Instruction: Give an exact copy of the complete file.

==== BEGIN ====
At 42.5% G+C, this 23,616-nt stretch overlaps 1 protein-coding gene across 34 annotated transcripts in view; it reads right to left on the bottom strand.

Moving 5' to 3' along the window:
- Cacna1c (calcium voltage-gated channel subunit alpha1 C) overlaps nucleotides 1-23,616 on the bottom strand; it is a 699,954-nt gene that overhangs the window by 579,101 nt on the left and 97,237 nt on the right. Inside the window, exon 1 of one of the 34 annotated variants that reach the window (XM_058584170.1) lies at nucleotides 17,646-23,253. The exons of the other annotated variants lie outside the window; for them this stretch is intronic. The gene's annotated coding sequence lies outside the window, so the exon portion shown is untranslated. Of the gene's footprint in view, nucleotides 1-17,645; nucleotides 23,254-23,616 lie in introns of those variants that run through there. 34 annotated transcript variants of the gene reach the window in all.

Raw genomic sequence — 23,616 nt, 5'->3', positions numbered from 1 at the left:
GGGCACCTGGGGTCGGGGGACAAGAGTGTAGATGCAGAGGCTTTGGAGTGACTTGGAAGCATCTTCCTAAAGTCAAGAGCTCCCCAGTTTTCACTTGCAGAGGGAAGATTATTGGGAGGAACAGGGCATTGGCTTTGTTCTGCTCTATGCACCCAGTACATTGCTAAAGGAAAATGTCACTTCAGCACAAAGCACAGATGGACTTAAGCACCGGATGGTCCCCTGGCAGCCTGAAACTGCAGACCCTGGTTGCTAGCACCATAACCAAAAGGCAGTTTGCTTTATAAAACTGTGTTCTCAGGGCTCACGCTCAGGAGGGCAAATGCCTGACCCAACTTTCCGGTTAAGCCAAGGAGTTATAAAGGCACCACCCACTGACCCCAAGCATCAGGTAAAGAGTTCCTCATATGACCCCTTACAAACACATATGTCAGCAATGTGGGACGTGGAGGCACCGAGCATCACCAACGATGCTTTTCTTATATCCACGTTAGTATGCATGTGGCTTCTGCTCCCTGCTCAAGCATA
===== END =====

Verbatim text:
At 42.5% G+C, this 23,616-nt stretch overlaps 1 protein-coding gene across 34 annotated transcripts in view; it reads right to left on the bottom strand.

Moving 5' to 3' along the window:
- Cacna1c (calcium voltage-gated channel subunit alpha1 C) overlaps nucleotides 1-23,616 on the bottom strand; it is a 699,954-nt gene that overhangs the window by 579,101 nt on the left and 97,237 nt on the right. Inside the window, exon 1 of one of the 34 annotated variants that reach the window (XM_058584170.1) lies at nucleotides 17,646-23,253. The exons of the other annotated variants lie outside the window; for them this stretch is intronic. The gene's annotated coding sequence lies outside the window, so the exon portion shown is untranslated. Of the gene's footprint in view, nucleotides 1-17,645; nucleotides 23,254-23,616 lie in introns of those variants that run through there. 34 annotated transcript variants of the gene reach the window in all.

Raw genomic sequence — 23,616 nt, 5'->3', positions numbered from 1 at the left:
GGGCACCTGGGGTCGGGGGACAAGAGTGTAGATGCAGAGGCTTTGGAGTGACTTGGAAGCATCTTCCTAAAGTCAAGAGCTCCCCAGTTTTCACTTGCAGAGGGAAGATTATTGGGAGGAACAGGGCATTGGCTTTGTTCTGCTCTATGCACCCAGTACATTGCTAAAGGAAAATGTCACTTCAGCACAAAGCACAGATGGACTTAAGCACCGGATGGTCCCCTGGCAGCCTGAAACTGCAGACCCTGGTTGCTAGCACCATAACCAAAAGGCAGTTTGCTTTATAAAACTGTGTTCTCAGGGCTCACGCTCAGGAGGGCAAATGCCTGACCCAACTTTCCGGTTAAGCCAAGGAGTTATAAAGGCACCACCCACTGACCCCAAGCATCAGGTAAAGAGTTCCTCATATGACCCCTTACAAACACATATGTCAGCAATGTGGGACGTGGAGGCACCGAGCATCACCAACGATGCTTTTCTTATATCCACGTTAGTATGCATGTGGCTTCTGCTCCCTGCTCAAGCATA